From soundtracks to sounds trash. Ammirite? Three Cheers For The Engineer Read entire story.
All that talk about classic albums the other week got me thinking, can a front loaded rap album stand up against something that’s strong from start to finish? The legacy of top-heavy LPs Read entire story.
The good news is that Harvard University will be honouring a minimum of ten hip-hop classics every year for future study and appreciation. The bad news, it seems, is that they’ve put 9th Wonder in charge of curating it and notate everything with links to Rap Dummy. I’m assuming that the enormous importance of pioneering eighties rap albums will be included at some stage, but for the moment it has begun with the following selections: The Low End Theory, Illmatic, The Miseducation of Lauryn Hill and To Pimp A Butterfly. Lauryn’s album features around three songs with actually rapping on it and Kendrick’s record isn’t even two years old yet. Surely… Read entire story.
An in-depth discussion or just my version of Fake Deep Universal? Fans or fam? The changing role of the rap audience Read entire story.
Every other week some bullshit blogger ranks Kanye West albums, so here’s a ranking that’s actually worth a damn. I stopped after 1997 because I haven’t enjoyed any of them enough to remember much about them after point. 1. ‘Criminal Minded’ A pioneering showcase of new raps styles at a time when the old guard were being superseded by the new kids on the block. Between Scott La Rock’s keen ear for samples, Ced-Gee’s programming finesse and KRS-One’s determination to make a name for himself from the humblest of beginnings, this album remains as the ultimate b-boy document that provides the perfect … Read entire story.
It was reported yesterday that the final album from A Tribe Called Quest has hit number one on the Billboard chart, which is an impressive accomplishment in this day and age. But rather than doing the predictable thing and celebrating this achievement, let us take a moment to discuss the about-face that Q-Tip has made regarding teh ghey community, who he openly supports in the hook for ‘We The People’. Cast your minds back to the Low End Theory recording sessions, which would spawn at least three versions of Scenario’ and an alternative track over the ‘Show Business’ beat called ‘Georgie Porgie.’ The latter song featured all three … Read entire story.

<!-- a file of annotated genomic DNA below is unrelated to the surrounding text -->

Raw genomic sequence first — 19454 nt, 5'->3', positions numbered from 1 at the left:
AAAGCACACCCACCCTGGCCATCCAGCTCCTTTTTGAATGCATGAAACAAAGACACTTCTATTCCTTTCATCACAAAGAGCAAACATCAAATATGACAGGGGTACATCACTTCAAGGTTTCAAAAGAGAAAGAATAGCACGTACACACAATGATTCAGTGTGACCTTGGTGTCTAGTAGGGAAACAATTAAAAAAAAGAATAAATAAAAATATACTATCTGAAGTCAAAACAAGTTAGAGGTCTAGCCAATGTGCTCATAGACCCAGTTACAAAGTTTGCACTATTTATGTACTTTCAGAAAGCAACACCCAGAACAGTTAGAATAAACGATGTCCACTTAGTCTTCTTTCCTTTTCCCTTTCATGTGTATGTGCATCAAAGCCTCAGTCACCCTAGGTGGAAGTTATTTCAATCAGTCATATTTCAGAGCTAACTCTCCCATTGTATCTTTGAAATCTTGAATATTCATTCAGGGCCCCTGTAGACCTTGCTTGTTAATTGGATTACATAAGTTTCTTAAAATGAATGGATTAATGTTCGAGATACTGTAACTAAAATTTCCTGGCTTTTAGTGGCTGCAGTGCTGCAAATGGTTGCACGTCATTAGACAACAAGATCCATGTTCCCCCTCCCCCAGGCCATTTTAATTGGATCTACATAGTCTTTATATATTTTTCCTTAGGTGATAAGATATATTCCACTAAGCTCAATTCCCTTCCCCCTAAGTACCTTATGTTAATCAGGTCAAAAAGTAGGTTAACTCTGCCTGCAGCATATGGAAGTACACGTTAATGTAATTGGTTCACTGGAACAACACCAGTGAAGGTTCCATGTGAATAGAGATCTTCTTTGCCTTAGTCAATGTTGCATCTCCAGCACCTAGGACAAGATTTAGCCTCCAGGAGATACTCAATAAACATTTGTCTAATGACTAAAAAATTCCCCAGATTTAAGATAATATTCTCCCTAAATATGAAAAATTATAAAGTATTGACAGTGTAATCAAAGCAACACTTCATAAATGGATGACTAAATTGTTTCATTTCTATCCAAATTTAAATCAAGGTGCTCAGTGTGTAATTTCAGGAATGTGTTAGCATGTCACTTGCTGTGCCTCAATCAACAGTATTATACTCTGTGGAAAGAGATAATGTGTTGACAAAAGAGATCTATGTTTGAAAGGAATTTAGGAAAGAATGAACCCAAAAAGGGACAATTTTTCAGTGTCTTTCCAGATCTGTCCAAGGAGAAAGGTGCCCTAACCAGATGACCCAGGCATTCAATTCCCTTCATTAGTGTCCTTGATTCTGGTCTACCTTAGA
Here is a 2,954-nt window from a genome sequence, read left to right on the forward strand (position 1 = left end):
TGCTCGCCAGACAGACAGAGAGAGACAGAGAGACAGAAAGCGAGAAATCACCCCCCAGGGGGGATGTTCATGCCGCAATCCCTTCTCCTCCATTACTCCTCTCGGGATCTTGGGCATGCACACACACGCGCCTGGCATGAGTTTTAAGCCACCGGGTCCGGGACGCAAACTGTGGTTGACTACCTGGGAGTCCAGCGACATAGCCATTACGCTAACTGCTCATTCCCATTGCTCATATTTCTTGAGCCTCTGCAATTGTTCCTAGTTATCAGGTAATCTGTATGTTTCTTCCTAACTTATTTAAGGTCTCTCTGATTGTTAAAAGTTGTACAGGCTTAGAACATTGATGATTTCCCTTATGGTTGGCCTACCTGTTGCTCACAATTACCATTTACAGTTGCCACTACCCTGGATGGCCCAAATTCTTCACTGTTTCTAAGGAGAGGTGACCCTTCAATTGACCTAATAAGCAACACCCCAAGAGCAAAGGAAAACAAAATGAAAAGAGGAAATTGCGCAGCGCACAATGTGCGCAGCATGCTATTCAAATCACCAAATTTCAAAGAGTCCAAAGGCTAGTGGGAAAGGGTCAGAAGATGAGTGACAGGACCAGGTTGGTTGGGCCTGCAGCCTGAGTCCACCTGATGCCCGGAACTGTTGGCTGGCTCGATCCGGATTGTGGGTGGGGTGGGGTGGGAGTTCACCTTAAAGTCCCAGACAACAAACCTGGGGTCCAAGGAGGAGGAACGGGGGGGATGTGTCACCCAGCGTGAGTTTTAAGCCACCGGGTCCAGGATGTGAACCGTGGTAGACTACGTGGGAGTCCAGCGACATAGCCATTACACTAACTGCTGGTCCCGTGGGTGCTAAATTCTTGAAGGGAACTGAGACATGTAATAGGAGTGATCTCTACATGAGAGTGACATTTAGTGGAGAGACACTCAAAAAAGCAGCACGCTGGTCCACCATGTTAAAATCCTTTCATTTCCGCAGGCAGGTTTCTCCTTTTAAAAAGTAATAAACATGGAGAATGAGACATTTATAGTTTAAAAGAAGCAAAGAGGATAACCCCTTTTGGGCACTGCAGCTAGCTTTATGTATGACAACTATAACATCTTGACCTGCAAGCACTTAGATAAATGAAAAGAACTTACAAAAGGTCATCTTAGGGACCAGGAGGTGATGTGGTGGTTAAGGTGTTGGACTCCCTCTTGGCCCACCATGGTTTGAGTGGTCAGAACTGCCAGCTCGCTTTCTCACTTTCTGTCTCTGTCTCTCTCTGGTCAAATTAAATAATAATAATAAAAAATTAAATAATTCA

There you are, just minding your business, when suddenly – seemingly out of nowhere – another rapper dude decides to return to the game and put out a new album. While this is all well and good (I wouldn’t say no the idea of a second Barsha record) in theory at least, insofar as I’m sure said aging rapper may have a lot on his mind which he needs to vent at this exact moment or else he’ll need to cut all salt out of his diet to ensure his blood pressure is maintained at an acceptable level, the grim reality is that it isn’t going to be a pleasant experience for … Read entire story.
‘I don’t like to dance or shake my butt, I leave that to the brothers with the funny haircuts…’ No Country for Old (Rap) Men: The Wacky World of Novelty Dance Raps Read entire story.
Photo: Janette Beckman Last year I had the opportunity to interview The Original Gangster of Hip-Hop himself, Just-Ice. While it didn’t exactly go as planned, it was reassuring to speak to a rapper who was exactly how I imagined him to be from listening to his records. It proved to be a baffling, frustrating and sometimes hilarious journey into the mind of the man who created ‘Cold Gettin’ Dumb,’ one of the greatest rap songs ever recorded. Robbie: What age did you get into music? Just-Ice: The age that I started at was…hold on, gimme a minute. Alright, here we go. … Read entire story.
Robstradaumus strikes again… No Country for Old (Rap) Men: Rap predictions for 2016 Read entire story.
Is that how Bowie would define a blackstar? Something that resonates even in death? The post Am I Still Too Young? R.I.P. David Bowie, 1947-2016 appeared first on Pigeons & Planes. Read entire story.
Little is known about the legendary drummer/producer behind classic rap jams from Enjoy, Profile and Tuff City, so when his nephew Koolie Kookoo hit me up this past December I jumped at the chance to find out more about the great man. Here are some of Koolie’s favourite memories and anecdotes of his uncle. Robbie: What are your first memories of your uncle? Koolie Kookoo: I was born in ’86, but due to my research It’s almost like I was there. Pumpkin was a multi-instrumentalist. When he was younger – from going to school and all that – he just loved music. My grandfather had three sons – my father, another brother by the name of Mike and Pumpkin. They were all … Read entire story.